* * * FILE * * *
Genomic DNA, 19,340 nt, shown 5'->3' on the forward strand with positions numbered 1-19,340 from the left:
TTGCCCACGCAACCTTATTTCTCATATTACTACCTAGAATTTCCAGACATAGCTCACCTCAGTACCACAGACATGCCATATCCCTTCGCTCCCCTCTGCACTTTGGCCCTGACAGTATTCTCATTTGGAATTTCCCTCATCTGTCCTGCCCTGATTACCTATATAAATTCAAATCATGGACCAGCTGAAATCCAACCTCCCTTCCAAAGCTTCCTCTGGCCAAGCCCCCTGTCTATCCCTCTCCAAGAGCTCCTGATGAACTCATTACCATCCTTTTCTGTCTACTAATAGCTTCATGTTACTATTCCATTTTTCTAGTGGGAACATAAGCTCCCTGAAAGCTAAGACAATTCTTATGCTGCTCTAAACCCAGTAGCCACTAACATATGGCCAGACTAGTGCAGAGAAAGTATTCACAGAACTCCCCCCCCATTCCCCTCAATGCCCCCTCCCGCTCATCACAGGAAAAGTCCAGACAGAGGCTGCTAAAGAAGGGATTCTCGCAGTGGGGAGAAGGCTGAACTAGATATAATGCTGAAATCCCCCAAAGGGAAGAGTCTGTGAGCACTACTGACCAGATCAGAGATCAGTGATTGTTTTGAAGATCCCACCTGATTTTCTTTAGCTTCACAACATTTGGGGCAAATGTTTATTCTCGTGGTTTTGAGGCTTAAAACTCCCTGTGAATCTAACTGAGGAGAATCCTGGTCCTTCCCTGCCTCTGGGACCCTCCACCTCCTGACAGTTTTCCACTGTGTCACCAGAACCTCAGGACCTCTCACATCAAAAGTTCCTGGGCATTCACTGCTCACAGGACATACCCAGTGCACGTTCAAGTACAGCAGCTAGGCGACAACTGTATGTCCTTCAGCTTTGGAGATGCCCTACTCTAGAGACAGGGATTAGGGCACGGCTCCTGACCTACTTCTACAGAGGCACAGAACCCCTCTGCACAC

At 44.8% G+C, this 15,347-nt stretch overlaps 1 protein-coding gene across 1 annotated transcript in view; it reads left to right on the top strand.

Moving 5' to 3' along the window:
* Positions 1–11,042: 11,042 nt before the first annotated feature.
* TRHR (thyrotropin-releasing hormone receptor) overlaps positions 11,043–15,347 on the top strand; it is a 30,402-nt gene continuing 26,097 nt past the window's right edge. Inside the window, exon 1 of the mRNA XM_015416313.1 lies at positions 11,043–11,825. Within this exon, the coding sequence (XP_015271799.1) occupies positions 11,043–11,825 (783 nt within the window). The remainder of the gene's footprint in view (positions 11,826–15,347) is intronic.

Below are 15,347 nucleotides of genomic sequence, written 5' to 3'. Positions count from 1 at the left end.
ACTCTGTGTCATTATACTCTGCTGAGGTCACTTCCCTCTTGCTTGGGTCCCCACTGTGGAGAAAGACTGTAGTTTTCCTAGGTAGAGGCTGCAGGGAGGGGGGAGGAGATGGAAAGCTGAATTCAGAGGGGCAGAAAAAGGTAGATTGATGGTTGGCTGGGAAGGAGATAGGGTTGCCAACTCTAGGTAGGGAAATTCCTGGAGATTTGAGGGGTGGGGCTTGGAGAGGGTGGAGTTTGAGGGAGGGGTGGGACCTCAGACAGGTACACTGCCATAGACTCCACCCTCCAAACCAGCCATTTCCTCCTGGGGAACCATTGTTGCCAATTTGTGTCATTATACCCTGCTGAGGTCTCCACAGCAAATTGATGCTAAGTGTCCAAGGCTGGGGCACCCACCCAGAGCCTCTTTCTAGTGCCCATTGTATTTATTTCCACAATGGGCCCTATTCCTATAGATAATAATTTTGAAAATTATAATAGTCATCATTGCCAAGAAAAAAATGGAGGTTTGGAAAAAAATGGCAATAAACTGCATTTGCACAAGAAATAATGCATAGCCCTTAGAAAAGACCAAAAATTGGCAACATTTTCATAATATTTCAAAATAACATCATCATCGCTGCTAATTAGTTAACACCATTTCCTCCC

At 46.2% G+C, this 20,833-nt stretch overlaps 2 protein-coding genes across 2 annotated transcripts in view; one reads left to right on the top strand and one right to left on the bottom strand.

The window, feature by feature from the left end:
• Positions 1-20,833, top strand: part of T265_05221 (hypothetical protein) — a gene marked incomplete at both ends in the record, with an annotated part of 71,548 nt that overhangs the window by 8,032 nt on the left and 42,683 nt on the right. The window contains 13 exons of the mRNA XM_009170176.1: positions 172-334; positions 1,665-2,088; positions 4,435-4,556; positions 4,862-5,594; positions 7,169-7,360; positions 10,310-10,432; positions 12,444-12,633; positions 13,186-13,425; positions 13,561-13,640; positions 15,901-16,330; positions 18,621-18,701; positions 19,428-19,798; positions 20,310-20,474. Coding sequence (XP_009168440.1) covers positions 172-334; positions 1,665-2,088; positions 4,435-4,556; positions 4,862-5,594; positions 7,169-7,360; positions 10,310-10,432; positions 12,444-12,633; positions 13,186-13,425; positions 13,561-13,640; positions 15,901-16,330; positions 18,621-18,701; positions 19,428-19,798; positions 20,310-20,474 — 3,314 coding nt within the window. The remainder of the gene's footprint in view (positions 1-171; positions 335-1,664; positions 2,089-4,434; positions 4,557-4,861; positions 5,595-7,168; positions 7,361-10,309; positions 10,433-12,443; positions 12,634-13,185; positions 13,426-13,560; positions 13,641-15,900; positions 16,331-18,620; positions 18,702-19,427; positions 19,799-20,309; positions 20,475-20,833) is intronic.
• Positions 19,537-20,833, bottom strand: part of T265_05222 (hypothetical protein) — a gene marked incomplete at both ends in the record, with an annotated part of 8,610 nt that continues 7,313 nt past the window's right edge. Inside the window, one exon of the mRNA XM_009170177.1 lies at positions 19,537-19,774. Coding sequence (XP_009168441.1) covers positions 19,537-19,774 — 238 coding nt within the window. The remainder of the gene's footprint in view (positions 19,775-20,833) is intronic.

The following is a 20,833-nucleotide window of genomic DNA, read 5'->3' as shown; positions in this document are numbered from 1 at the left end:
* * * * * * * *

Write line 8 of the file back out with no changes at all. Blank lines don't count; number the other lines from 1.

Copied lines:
ACTCTGTGTCATTATACTCTGCTGAGGTCACTTCCCTCTTGCTTGGGTCCCCACTGTGGAGAAAGACTGTAGTTTTCCTAGGTAGAGGCTGCAGGGAGGGGGGAGGAGATGGAAAGCTGAATTCAGAGGGGCAGAAAAAGGTAGATTGATGGTTGGCTGGGAAGGAGATAGGGTTGCCAACTCTAGGTAGGGAAATTCCTGGAGATTTGAGGGGTGGGGCTTGGAGAGGGTGGAGTTTGAGGGAGGGGTGGGACCTCAGACAGGTACACTGCCATAGACTCCACCCTCCAAACCAGCCATTTCCTCCTGGGGAACCATTGTTGCCAATTTGTGTCATTATACCCTGCTGAGGTCTCCACAGCAAATTGATGCTAAGTGTCCAAGGCTGGGGCACCCACCCAGAGCCTCTTTCTAGTGCCCATTGTATTTATTTCCACAATGGGCCCTATTCCTATAGATAATAATTTTGAAAATTATAATAGTCATCATTGCCAAGAAAAAAATGGAGGTTTGGAAAAAAATGGCAATAAACTGCATTTGCACAAGAAATAATGCATAGCCCTTAGAAAAGACCAAAAATTGGCAACATTTTCATAATATTTCAAAATAACATCATCATCGCTGCTAATTAGTTAACACCATTTCCTCCC